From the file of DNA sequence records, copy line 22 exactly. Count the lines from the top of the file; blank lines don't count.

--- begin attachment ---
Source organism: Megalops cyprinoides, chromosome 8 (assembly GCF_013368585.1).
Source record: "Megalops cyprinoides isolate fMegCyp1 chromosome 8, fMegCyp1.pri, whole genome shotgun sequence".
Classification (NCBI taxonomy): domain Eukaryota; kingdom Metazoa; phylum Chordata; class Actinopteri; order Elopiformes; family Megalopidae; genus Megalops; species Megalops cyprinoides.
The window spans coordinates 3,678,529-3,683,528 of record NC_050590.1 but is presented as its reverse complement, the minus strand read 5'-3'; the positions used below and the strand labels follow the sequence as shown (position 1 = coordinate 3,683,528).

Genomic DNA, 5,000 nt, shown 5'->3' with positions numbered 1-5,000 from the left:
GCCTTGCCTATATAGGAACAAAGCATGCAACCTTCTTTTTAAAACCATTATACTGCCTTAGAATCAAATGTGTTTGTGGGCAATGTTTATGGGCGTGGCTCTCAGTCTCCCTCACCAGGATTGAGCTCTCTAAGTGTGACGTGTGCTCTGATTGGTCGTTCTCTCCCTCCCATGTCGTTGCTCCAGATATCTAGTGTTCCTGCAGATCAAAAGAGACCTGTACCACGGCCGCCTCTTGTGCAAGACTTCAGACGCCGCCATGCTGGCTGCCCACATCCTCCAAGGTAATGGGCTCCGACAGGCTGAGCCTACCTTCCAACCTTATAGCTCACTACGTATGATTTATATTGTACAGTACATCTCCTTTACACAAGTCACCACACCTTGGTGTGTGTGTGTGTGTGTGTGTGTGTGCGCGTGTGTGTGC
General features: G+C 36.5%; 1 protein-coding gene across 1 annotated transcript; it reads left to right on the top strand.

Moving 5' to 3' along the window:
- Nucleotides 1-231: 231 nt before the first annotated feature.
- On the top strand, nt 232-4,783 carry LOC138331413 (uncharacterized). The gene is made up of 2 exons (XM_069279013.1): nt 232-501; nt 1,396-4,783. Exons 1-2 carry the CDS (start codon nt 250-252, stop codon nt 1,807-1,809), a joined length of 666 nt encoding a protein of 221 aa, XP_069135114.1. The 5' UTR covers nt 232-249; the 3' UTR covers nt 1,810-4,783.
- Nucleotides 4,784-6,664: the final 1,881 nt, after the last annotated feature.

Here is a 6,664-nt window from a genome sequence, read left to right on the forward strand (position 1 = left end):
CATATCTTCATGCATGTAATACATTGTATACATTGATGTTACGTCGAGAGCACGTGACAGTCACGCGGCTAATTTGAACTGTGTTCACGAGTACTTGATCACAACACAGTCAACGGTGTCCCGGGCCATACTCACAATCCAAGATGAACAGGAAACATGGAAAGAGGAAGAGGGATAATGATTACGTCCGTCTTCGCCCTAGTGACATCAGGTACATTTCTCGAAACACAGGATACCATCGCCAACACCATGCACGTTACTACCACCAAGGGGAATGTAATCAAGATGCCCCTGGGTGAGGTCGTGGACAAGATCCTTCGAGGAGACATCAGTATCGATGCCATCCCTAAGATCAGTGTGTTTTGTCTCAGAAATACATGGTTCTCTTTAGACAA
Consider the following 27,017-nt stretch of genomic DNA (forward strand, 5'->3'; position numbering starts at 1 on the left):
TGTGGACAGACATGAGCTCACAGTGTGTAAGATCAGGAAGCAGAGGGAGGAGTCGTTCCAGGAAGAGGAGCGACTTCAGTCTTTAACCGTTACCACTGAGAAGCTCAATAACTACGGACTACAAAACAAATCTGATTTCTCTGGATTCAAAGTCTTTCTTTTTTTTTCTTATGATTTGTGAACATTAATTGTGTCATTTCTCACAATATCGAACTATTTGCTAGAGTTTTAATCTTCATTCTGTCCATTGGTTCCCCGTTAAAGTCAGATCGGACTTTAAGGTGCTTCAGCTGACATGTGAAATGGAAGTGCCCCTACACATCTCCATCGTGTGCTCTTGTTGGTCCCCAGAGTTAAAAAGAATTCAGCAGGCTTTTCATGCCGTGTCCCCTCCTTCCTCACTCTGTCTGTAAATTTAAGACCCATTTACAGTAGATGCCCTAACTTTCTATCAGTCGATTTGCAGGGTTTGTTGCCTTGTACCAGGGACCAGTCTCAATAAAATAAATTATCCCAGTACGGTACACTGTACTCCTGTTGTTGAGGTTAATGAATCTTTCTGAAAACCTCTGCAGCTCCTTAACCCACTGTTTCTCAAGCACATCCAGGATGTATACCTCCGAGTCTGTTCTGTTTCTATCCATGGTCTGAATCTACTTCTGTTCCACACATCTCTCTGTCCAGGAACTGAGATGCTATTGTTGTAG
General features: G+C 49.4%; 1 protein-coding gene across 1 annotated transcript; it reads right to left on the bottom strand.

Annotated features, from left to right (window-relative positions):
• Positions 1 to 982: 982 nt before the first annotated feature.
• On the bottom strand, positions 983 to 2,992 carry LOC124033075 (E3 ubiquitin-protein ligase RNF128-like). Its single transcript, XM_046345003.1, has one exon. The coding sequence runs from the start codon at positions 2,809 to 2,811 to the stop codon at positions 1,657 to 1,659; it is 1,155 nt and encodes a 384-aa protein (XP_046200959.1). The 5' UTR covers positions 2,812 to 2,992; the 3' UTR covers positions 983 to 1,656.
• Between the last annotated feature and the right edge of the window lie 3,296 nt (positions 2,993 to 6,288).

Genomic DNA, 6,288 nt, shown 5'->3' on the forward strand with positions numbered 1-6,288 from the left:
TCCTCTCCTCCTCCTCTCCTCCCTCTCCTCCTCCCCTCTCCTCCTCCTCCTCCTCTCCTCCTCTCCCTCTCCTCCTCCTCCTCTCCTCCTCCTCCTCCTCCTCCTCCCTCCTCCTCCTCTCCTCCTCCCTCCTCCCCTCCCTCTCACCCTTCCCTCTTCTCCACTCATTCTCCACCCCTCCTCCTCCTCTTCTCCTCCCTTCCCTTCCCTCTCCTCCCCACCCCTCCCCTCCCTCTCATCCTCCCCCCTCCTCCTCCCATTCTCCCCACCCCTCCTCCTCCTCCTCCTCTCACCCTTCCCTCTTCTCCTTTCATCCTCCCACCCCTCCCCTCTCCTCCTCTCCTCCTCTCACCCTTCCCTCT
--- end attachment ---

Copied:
TCCTCTCCTCCTCCTCTCCTCCCTCTCCTCCTCCCCTCTCCTCCTCCTCCTCCTCTCCTCCTCTCCCTCTCCTCCTCCTCCTCTCCTCCTCCTCCTCCTCCTCCTCCCTCCTCCTCCTCTCCTCCTCCCTCCTCCCCTCCCTCTCACCCTTCCCTCTTCTCCACTCATTCTCCACCCCTCCTCCTCCTCTTCTCCTCCCTTCCCTTCCCTCTCCTCCCCACCCCTCCCCTCCCTCTCATCCTCCCCCCTCCTCCTCCCATTCTCCCCACCCCTCCTCCTCCTCCTCCTCTCACCCTTCCCTCTTCTCCTTTCATCCTCCCACCCCTCCCCTCTCCTCCTCTCCTCCTCTCACCCTTCCCTCT